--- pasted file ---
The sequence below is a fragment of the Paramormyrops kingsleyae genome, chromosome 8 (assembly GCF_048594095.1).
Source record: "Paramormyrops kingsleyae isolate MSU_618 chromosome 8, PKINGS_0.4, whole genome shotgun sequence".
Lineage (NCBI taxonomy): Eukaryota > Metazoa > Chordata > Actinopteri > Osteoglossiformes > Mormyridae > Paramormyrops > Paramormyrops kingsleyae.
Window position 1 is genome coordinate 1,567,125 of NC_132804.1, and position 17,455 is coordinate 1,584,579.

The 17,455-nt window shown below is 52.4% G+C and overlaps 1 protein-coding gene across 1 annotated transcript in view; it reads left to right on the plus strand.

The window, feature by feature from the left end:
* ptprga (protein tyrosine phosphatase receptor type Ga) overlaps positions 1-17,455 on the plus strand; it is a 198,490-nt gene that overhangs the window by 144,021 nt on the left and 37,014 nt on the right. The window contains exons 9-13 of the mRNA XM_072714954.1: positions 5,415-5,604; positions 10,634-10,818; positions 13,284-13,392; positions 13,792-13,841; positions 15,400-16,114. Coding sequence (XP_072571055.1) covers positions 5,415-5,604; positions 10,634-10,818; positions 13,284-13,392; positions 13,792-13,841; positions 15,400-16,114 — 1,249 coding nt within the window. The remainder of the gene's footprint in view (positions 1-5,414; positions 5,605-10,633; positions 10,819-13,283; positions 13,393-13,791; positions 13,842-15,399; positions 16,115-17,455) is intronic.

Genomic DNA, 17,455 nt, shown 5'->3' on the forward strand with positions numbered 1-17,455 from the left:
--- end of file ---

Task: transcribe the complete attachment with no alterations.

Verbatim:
The sequence below is a fragment of the Paramormyrops kingsleyae genome, chromosome 8 (assembly GCF_048594095.1).
Source record: "Paramormyrops kingsleyae isolate MSU_618 chromosome 8, PKINGS_0.4, whole genome shotgun sequence".
Lineage (NCBI taxonomy): Eukaryota > Metazoa > Chordata > Actinopteri > Osteoglossiformes > Mormyridae > Paramormyrops > Paramormyrops kingsleyae.
Window position 1 is genome coordinate 1,567,125 of NC_132804.1, and position 17,455 is coordinate 1,584,579.

The 17,455-nt window shown below is 52.4% G+C and overlaps 1 protein-coding gene across 1 annotated transcript in view; it reads left to right on the plus strand.

The window, feature by feature from the left end:
* ptprga (protein tyrosine phosphatase receptor type Ga) overlaps positions 1-17,455 on the plus strand; it is a 198,490-nt gene that overhangs the window by 144,021 nt on the left and 37,014 nt on the right. The window contains exons 9-13 of the mRNA XM_072714954.1: positions 5,415-5,604; positions 10,634-10,818; positions 13,284-13,392; positions 13,792-13,841; positions 15,400-16,114. Coding sequence (XP_072571055.1) covers positions 5,415-5,604; positions 10,634-10,818; positions 13,284-13,392; positions 13,792-13,841; positions 15,400-16,114 — 1,249 coding nt within the window. The remainder of the gene's footprint in view (positions 1-5,414; positions 5,605-10,633; positions 10,819-13,283; positions 13,393-13,791; positions 13,842-15,399; positions 16,115-17,455) is intronic.

Genomic DNA, 17,455 nt, shown 5'->3' on the forward strand with positions numbered 1-17,455 from the left: